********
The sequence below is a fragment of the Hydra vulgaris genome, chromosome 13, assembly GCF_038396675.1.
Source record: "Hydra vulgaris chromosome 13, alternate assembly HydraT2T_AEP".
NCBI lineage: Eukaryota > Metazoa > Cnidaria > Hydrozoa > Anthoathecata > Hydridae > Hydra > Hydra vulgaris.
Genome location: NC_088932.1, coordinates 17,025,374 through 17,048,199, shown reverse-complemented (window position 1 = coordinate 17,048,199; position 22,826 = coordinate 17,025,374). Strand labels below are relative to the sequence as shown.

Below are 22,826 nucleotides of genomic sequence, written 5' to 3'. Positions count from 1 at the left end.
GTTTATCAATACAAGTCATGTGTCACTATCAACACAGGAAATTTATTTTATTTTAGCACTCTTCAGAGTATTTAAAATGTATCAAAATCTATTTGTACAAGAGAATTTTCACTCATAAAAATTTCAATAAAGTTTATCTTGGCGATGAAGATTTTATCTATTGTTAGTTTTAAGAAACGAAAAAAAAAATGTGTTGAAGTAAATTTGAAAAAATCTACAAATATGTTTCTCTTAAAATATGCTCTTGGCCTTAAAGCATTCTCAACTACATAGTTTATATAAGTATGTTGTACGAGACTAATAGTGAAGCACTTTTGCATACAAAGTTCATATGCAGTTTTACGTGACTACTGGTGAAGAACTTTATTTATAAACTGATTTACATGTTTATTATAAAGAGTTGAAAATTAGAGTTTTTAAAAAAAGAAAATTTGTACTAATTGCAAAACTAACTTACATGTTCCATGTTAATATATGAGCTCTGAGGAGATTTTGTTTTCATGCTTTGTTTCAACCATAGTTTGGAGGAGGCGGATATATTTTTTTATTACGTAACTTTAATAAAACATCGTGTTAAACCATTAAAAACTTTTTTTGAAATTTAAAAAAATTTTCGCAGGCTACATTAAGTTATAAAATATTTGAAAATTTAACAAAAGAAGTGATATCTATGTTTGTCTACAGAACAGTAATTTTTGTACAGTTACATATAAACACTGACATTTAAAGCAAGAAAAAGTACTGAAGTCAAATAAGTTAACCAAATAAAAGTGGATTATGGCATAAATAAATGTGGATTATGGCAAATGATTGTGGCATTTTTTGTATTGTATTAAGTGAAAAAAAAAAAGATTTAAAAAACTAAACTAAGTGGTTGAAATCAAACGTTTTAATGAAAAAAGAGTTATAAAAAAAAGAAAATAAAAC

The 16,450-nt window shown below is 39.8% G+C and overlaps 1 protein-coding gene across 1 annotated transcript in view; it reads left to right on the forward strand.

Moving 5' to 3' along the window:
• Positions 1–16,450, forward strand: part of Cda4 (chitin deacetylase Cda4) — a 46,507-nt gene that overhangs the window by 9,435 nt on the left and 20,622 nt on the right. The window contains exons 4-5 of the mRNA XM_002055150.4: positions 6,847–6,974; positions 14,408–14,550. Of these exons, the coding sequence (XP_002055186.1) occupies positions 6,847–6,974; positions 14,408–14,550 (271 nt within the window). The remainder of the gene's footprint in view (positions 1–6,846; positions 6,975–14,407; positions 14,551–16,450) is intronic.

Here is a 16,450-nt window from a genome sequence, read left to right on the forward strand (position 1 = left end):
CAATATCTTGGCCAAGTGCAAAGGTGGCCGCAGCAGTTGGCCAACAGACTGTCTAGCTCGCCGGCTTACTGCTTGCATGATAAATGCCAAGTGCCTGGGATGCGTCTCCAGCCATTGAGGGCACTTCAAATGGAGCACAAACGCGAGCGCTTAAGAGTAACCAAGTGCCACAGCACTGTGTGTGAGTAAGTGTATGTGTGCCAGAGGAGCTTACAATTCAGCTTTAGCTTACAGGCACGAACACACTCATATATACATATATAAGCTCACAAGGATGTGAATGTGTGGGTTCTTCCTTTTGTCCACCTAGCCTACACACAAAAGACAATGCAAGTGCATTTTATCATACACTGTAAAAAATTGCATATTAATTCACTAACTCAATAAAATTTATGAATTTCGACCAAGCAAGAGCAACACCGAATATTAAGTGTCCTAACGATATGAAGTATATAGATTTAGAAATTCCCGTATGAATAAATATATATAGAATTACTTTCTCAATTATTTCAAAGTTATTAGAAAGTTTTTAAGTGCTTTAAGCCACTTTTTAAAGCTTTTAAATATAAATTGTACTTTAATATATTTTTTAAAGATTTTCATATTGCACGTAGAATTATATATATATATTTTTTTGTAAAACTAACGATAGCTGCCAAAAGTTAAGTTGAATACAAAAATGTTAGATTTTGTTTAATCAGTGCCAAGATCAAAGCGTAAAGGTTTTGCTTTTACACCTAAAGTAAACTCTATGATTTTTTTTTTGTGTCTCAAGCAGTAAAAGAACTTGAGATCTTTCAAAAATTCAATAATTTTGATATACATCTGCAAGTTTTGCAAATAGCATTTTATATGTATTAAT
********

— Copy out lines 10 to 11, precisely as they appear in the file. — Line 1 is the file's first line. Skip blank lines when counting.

Here is a 16,450-nt window from a genome sequence, read left to right on the forward strand (position 1 = left end):
CAATATCTTGGCCAAGTGCAAAGGTGGCCGCAGCAGTTGGCCAACAGACTGTCTAGCTCGCCGGCTTACTGCTTGCATGATAAATGCCAAGTGCCTGGGATGCGTCTCCAGCCATTGAGGGCACTTCAAATGGAGCACAAACGCGAGCGCTTAAGAGTAACCAAGTGCCACAGCACTGTGTGTGAGTAAGTGTATGTGTGCCAGAGGAGCTTACAATTCAGCTTTAGCTTACAGGCACGAACACACTCATATATACATATATAAGCTCACAAGGATGTGAATGTGTGGGTTCTTCCTTTTGTCCACCTAGCCTACACACAAAAGACAATGCAAGTGCATTTTATCATACACTGTAAAAAATTGCATATTAATTCACTAACTCAATAAAATTTATGAATTTCGACCAAGCAAGAGCAACACCGAATATTAAGTGTCCTAACGATATGAAGTATATAGATTTAGAAATTCCCGTATGAATAAATATATATAGAATTACTTTCTCAATTATTTCAAAGTTATTAGAAAGTTTTTAAGTGCTTTAAGCCACTTTTTAAAGCTTTTAAATATAAATTGTACTTTAATATATTTTTTAAAGATTTTCATATTGCACGTAGAATTATATATATATATTTTTTTGTAAAACTAACGATAGCTGCCAAAAGTTAAGTTGAATACAAAAATGTTAGATTTTGTTTAATCAGTGCCAAGATCAAAGCGTAAAGGTTTTGCTTTTACACCTAAAGTAAACTCTATGATTTTTTTTTTGTGTCTCAAGCAGTAAAAGAACTTGAGATCTTTCAAAAATTCAATAATTTTGATATACATCTGCAAGTTTTGCAAATAGCATTTTATATGTATTAAT